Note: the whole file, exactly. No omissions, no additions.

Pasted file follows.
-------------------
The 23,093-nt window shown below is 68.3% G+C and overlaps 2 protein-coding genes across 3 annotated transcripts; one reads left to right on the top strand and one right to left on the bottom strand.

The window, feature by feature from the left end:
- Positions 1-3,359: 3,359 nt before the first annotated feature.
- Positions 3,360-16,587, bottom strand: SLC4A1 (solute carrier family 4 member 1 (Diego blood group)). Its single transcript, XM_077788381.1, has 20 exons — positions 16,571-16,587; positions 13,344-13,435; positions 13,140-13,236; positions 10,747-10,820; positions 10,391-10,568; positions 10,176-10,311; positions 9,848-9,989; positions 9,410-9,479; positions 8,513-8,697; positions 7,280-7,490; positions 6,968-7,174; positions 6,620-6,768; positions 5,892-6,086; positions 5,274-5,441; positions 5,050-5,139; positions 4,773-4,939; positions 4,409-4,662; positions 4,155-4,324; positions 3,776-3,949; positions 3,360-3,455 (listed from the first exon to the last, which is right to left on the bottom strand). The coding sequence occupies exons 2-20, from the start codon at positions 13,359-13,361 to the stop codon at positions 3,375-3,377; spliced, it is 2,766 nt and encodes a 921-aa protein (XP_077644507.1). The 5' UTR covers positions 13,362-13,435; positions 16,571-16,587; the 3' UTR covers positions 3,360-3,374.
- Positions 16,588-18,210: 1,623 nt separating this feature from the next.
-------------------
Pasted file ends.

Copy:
The 23,093-nt window shown below is 68.3% G+C and overlaps 2 protein-coding genes across 3 annotated transcripts; one reads left to right on the top strand and one right to left on the bottom strand.

The window, feature by feature from the left end:
- Positions 1-3,359: 3,359 nt before the first annotated feature.
- Positions 3,360-16,587, bottom strand: SLC4A1 (solute carrier family 4 member 1 (Diego blood group)). Its single transcript, XM_077788381.1, has 20 exons — positions 16,571-16,587; positions 13,344-13,435; positions 13,140-13,236; positions 10,747-10,820; positions 10,391-10,568; positions 10,176-10,311; positions 9,848-9,989; positions 9,410-9,479; positions 8,513-8,697; positions 7,280-7,490; positions 6,968-7,174; positions 6,620-6,768; positions 5,892-6,086; positions 5,274-5,441; positions 5,050-5,139; positions 4,773-4,939; positions 4,409-4,662; positions 4,155-4,324; positions 3,776-3,949; positions 3,360-3,455 (listed from the first exon to the last, which is right to left on the bottom strand). The coding sequence occupies exons 2-20, from the start codon at positions 13,359-13,361 to the stop codon at positions 3,375-3,377; spliced, it is 2,766 nt and encodes a 921-aa protein (XP_077644507.1). The 5' UTR covers positions 13,362-13,435; positions 16,571-16,587; the 3' UTR covers positions 3,360-3,374.
- Positions 16,588-18,210: 1,623 nt separating this feature from the next.